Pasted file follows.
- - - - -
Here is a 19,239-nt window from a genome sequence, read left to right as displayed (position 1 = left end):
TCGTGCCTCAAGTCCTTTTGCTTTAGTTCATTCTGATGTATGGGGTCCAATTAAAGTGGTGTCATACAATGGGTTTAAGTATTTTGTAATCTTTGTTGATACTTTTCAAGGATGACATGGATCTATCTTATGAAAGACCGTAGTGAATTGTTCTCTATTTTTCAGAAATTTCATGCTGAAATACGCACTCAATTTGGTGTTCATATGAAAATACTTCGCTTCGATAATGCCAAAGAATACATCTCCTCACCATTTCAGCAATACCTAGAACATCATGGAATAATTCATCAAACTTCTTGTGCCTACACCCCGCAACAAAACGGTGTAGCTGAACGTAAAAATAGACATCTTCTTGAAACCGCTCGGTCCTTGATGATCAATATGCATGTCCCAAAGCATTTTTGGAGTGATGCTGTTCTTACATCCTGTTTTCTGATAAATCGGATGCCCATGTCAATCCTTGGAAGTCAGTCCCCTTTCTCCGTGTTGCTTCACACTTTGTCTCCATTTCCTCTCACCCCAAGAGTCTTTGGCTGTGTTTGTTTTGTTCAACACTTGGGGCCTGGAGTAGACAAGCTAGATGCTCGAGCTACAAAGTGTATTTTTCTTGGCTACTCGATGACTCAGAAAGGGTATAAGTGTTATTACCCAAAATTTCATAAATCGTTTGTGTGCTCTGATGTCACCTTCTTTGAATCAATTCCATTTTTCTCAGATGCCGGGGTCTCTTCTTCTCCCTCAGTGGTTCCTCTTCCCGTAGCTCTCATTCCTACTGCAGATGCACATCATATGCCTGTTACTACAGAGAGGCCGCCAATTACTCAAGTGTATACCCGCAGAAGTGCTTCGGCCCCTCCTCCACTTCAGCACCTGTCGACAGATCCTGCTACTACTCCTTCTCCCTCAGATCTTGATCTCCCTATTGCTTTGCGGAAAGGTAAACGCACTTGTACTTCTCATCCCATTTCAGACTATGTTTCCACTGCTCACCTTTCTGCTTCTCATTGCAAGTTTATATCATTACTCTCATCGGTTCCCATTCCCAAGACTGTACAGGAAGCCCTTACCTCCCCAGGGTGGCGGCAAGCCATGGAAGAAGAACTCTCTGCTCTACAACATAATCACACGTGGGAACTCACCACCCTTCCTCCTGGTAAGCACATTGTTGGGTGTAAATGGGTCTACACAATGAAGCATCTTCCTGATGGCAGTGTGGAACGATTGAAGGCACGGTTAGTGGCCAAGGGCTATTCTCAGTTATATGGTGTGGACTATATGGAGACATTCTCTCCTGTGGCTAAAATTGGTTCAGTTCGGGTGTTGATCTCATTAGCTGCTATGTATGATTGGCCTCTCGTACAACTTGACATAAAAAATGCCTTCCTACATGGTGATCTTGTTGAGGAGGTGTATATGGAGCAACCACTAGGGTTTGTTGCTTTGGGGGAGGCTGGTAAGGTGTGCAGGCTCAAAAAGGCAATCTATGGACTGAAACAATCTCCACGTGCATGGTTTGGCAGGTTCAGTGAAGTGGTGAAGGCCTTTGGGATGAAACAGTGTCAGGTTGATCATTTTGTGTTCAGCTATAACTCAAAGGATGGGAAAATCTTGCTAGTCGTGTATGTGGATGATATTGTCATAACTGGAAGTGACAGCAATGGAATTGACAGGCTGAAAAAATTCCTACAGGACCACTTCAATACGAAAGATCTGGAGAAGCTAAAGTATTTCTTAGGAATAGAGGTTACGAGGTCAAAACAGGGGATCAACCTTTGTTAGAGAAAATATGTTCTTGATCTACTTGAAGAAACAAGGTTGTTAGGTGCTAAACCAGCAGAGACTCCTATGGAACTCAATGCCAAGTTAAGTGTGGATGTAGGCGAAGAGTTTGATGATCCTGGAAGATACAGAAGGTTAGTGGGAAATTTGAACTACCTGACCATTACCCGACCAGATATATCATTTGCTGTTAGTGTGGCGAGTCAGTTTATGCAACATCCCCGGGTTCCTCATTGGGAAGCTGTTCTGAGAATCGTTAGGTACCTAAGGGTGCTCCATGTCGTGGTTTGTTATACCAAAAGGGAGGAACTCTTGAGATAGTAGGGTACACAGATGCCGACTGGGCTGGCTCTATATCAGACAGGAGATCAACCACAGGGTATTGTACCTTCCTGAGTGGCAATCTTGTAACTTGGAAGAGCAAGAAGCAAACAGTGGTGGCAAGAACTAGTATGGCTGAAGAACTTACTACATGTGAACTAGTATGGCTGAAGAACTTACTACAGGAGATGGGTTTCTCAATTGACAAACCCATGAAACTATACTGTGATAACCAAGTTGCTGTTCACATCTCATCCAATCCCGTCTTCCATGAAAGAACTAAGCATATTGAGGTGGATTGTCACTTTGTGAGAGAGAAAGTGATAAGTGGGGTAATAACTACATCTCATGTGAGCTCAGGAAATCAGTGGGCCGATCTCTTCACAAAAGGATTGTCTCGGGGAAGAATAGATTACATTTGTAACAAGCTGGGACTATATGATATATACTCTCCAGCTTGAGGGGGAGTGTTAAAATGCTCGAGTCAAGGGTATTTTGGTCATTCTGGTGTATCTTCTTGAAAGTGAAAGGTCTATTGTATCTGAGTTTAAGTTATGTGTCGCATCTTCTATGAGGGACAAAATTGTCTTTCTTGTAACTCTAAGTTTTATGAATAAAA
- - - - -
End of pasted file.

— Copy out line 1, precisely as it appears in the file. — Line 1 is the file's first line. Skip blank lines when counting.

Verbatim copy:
Here is a 19,239-nt window from a genome sequence, read left to right as displayed (position 1 = left end):